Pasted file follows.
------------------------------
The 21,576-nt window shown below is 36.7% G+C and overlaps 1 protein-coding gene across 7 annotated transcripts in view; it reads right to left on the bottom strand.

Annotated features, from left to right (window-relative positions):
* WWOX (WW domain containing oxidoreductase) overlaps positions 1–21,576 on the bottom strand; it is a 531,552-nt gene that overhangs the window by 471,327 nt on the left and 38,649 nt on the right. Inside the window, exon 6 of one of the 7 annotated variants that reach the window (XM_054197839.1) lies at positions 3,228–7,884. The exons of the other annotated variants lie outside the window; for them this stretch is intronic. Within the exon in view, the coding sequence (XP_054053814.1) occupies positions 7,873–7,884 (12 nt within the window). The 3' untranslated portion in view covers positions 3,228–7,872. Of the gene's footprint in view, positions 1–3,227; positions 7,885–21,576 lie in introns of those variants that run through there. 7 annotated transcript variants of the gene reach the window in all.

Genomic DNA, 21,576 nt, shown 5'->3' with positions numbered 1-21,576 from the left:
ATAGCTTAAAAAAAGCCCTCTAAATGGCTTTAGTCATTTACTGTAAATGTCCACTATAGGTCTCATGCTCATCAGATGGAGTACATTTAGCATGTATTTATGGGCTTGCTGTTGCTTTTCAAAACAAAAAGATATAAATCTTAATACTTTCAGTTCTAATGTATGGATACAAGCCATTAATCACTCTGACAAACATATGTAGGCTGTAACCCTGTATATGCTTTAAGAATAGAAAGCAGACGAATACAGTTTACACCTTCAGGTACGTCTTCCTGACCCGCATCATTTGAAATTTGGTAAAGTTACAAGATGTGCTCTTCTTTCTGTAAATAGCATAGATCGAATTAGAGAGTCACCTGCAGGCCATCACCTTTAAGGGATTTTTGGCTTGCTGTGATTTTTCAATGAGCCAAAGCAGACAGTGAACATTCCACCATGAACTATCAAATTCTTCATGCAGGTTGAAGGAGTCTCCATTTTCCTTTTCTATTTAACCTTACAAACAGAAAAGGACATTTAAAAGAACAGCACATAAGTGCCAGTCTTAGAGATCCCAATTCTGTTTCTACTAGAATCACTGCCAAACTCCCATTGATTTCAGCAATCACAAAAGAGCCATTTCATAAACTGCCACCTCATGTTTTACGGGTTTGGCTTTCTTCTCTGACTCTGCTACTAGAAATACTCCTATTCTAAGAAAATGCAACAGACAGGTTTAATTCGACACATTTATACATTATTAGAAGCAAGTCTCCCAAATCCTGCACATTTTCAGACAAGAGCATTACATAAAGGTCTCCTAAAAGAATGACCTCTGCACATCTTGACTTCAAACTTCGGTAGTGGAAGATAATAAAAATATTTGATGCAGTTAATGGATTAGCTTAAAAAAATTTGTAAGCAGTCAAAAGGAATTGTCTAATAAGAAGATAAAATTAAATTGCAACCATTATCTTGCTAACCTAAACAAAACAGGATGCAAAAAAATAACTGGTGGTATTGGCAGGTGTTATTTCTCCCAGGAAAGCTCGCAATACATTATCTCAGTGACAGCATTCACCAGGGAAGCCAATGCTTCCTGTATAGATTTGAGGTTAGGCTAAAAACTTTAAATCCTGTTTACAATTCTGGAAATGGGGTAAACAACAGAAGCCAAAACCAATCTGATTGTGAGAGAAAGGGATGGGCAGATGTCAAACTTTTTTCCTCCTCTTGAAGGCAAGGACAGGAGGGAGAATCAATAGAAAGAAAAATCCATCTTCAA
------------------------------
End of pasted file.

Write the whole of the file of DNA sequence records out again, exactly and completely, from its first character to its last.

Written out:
The 21,576-nt window shown below is 36.7% G+C and overlaps 1 protein-coding gene across 7 annotated transcripts in view; it reads right to left on the bottom strand.

Annotated features, from left to right (window-relative positions):
* WWOX (WW domain containing oxidoreductase) overlaps positions 1–21,576 on the bottom strand; it is a 531,552-nt gene that overhangs the window by 471,327 nt on the left and 38,649 nt on the right. Inside the window, exon 6 of one of the 7 annotated variants that reach the window (XM_054197839.1) lies at positions 3,228–7,884. The exons of the other annotated variants lie outside the window; for them this stretch is intronic. Within the exon in view, the coding sequence (XP_054053814.1) occupies positions 7,873–7,884 (12 nt within the window). The 3' untranslated portion in view covers positions 3,228–7,872. Of the gene's footprint in view, positions 1–3,227; positions 7,885–21,576 lie in introns of those variants that run through there. 7 annotated transcript variants of the gene reach the window in all.

Genomic DNA, 21,576 nt, shown 5'->3' with positions numbered 1-21,576 from the left:
ATAGCTTAAAAAAAGCCCTCTAAATGGCTTTAGTCATTTACTGTAAATGTCCACTATAGGTCTCATGCTCATCAGATGGAGTACATTTAGCATGTATTTATGGGCTTGCTGTTGCTTTTCAAAACAAAAAGATATAAATCTTAATACTTTCAGTTCTAATGTATGGATACAAGCCATTAATCACTCTGACAAACATATGTAGGCTGTAACCCTGTATATGCTTTAAGAATAGAAAGCAGACGAATACAGTTTACACCTTCAGGTACGTCTTCCTGACCCGCATCATTTGAAATTTGGTAAAGTTACAAGATGTGCTCTTCTTTCTGTAAATAGCATAGATCGAATTAGAGAGTCACCTGCAGGCCATCACCTTTAAGGGATTTTTGGCTTGCTGTGATTTTTCAATGAGCCAAAGCAGACAGTGAACATTCCACCATGAACTATCAAATTCTTCATGCAGGTTGAAGGAGTCTCCATTTTCCTTTTCTATTTAACCTTACAAACAGAAAAGGACATTTAAAAGAACAGCACATAAGTGCCAGTCTTAGAGATCCCAATTCTGTTTCTACTAGAATCACTGCCAAACTCCCATTGATTTCAGCAATCACAAAAGAGCCATTTCATAAACTGCCACCTCATGTTTTACGGGTTTGGCTTTCTTCTCTGACTCTGCTACTAGAAATACTCCTATTCTAAGAAAATGCAACAGACAGGTTTAATTCGACACATTTATACATTATTAGAAGCAAGTCTCCCAAATCCTGCACATTTTCAGACAAGAGCATTACATAAAGGTCTCCTAAAAGAATGACCTCTGCACATCTTGACTTCAAACTTCGGTAGTGGAAGATAATAAAAATATTTGATGCAGTTAATGGATTAGCTTAAAAAAATTTGTAAGCAGTCAAAAGGAATTGTCTAATAAGAAGATAAAATTAAATTGCAACCATTATCTTGCTAACCTAAACAAAACAGGATGCAAAAAAATAACTGGTGGTATTGGCAGGTGTTATTTCTCCCAGGAAAGCTCGCAATACATTATCTCAGTGACAGCATTCACCAGGGAAGCCAATGCTTCCTGTATAGATTTGAGGTTAGGCTAAAAACTTTAAATCCTGTTTACAATTCTGGAAATGGGGTAAACAACAGAAGCCAAAACCAATCTGATTGTGAGAGAAAGGGATGGGCAGATGTCAAACTTTTTTCCTCCTCTTGAAGGCAAGGACAGGAGGGAGAATCAATAGAAAGAAAAATCCATCTTCAA